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Date:	Thu, 15 Jul 2010 08:59:17 -0700
From:	Stephen Hemminger <shemminger@...tta.com>
To:	Ben Hutchings <bhutchings@...arflare.com>
Cc:	Junchang Wang <junchangwang@...il.com>, romieu@...zoreil.com,
	netdev@...r.kernel.org
Subject: Re: Question about way that NICs deliver packets to the kernel

On Thu, 15 Jul 2010 15:33:37 +0100
Ben Hutchings <bhutchings@...arflare.com> wrote:

> On Thu, 2010-07-15 at 22:24 +0800, Junchang Wang wrote:
> > Hi list,
> > My understand of the way that NICs deliver packets to the kernel is
> > as follows. Correct me if any of this is wrong. Thanks.
> > 
> > 1) The device buffer is fixed. When the kernel is acknowledged arrival of a 
> > new packet, it dynamically allocate a new skb and copy the packet into it. 
> > For example, 8139too.
> > 
> > 2) The device buffer is mapped by streaming DMA. When the kernel is 
> > acknowledged arrival of a new packet, it unmaps the region previously mapped.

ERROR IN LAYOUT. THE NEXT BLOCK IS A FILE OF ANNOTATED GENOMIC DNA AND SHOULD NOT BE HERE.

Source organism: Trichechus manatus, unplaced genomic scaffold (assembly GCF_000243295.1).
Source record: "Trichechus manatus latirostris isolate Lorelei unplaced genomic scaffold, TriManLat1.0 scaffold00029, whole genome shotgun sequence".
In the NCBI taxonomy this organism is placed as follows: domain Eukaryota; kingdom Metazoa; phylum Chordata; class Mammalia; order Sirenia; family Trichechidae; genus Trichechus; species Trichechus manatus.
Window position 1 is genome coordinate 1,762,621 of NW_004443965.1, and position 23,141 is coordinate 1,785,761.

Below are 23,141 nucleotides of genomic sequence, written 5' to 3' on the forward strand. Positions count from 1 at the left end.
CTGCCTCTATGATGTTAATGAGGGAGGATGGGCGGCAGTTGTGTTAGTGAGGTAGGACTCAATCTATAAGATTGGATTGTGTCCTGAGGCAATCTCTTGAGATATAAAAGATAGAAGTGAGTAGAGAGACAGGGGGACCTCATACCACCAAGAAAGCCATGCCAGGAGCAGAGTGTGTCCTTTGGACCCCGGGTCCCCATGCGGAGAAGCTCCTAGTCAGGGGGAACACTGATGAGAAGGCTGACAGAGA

> > Obviously, there is NO memcpy operation. Additional cost is streaming DMA 
> > map/unmap operations. For example, e100 and e1000.
> > 
> > Here comes my question:
> > 1) Is there a principle indicating which one is better? Is streaming DMA
> > map/unmap operations more expensive than memcpy operation?
> 
> DMA should result in lower CPU usage and higher maximum performance.
> 
> > 2) Why does r8169 bias towards the first approach even if it support both? I 
> > convert r8169 to the second one and get a 5% performance boost. Below is result
> > running netperf TCP_STREAM test with 1.6K byte packet length.
> >         scheme 1    scheme 2    Imp.
> > r8169     683M        718M       5%
> [...]
> 
> You should also compare the CPU usage.

Also many drivers copy small receives into a new buffer
which saves space and often gives better performance.
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